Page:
Do you remember when you were little and you sneaked up with your mates to the basement or the attic to share ghost stories or the most recent creepyDo you remember when you were little and you sneaked up with your mates to the basement or the attic to share ghost stories or the most recent creepy local event? Or even when you had contests on what was the scariest tale? No? Well then, I’m very sorry for your childhood. I consider storytelling a basilar part of growing up and spooky narratives can obviously captivate a kid’s curious attention and scare the hell out of them, at the end, and maybe share a good laugh with his or her little friends. As a matter of fact, I don’t think it is healthy for a child not to wander in these darker realms but then again I’ve never been a usual child, but I digress… Don’t expect an entangled plot, adorned by a creative writing. Don’t expect psychological in-depth. Don’t expect horrid manipulated photographs. This is a story to be told from the kid who’s sneaking up inside us to a group of wide-eyed children, pending on every word we may utter. [If you’ve never experienced this, I greatly recommend it. I do hope I’ll get the chance to read this one aloud to an eager audience.] All in all, it can be a disappointing read when you’re not a child or a young adult or simply young at heart, but it was very well entangled with the photographs and turned out to be a pleasant book. Oh I almost forgot, I’ll leave you with a final thought - all of the photographs are vintage, authentic pieces, collected over the years by dedicated enthusiasts. ...more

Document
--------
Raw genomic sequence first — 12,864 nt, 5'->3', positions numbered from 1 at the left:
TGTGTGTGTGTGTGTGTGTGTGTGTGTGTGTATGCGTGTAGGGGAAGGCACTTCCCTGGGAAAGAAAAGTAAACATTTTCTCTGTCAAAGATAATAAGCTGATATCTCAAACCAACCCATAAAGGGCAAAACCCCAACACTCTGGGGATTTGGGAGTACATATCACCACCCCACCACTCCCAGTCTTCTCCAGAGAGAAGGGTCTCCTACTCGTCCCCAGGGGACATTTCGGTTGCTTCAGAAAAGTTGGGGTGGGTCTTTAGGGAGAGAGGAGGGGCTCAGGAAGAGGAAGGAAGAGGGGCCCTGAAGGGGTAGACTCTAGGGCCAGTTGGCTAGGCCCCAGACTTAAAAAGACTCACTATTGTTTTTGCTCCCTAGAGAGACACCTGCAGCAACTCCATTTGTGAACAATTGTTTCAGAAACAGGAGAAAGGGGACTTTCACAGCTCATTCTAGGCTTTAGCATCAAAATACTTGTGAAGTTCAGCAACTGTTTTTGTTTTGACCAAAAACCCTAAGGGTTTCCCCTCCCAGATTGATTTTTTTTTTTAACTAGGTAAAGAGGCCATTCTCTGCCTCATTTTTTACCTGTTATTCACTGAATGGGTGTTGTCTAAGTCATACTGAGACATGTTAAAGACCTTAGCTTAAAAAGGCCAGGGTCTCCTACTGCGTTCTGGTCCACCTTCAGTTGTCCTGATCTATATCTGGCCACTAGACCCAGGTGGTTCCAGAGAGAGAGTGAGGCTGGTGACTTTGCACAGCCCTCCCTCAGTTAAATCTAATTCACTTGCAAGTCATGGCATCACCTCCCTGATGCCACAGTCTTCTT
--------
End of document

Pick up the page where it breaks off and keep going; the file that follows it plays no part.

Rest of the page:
If you’re in the mood for some light reading, about a Celtic warrior-queen and aren’t expecting too much historical detail, this book might be a goodIf you’re in the mood for some light reading, about a Celtic warrior-queen and aren’t expecting too much historical detail, this book might be a good choice. Better yet if you’re a Marion Zimmer Bradley’s fan and therefore are curious about the ancient Celtic culture and creed. Although this was not written by the author of “Mists of Avalon”, her colleague Diana L. Paxson does justice to her investigations about Boudica. “Ravens of Avalon” is set in Britannia like most of the Avalon series and shares the religious background that “Mists of Avalon” magically presented us to. Nevertheless, it’s the only aspect they share, since the historical onsets are quite different. Being this fictional, I was presented with a much more insecure and subdued (perhaps, more human?) main character than I expected and found the writing quite plain. Another downside of this novel was the anticlimactic lack of detail, mainly in the battle chapters. When you’re reading about a bellic legend that finally asserts herself and her people against the Romans, you certainly don’t expect her to lose consciousness to the Lady of Ravens and simply wake up after the warfare is over, do you? All in all, it’s a useful read to learn a bit about Boudica and the romance she lived in such harsh times for the Celtic people, but I’m afraid it didn’t live up to my expectations. ...more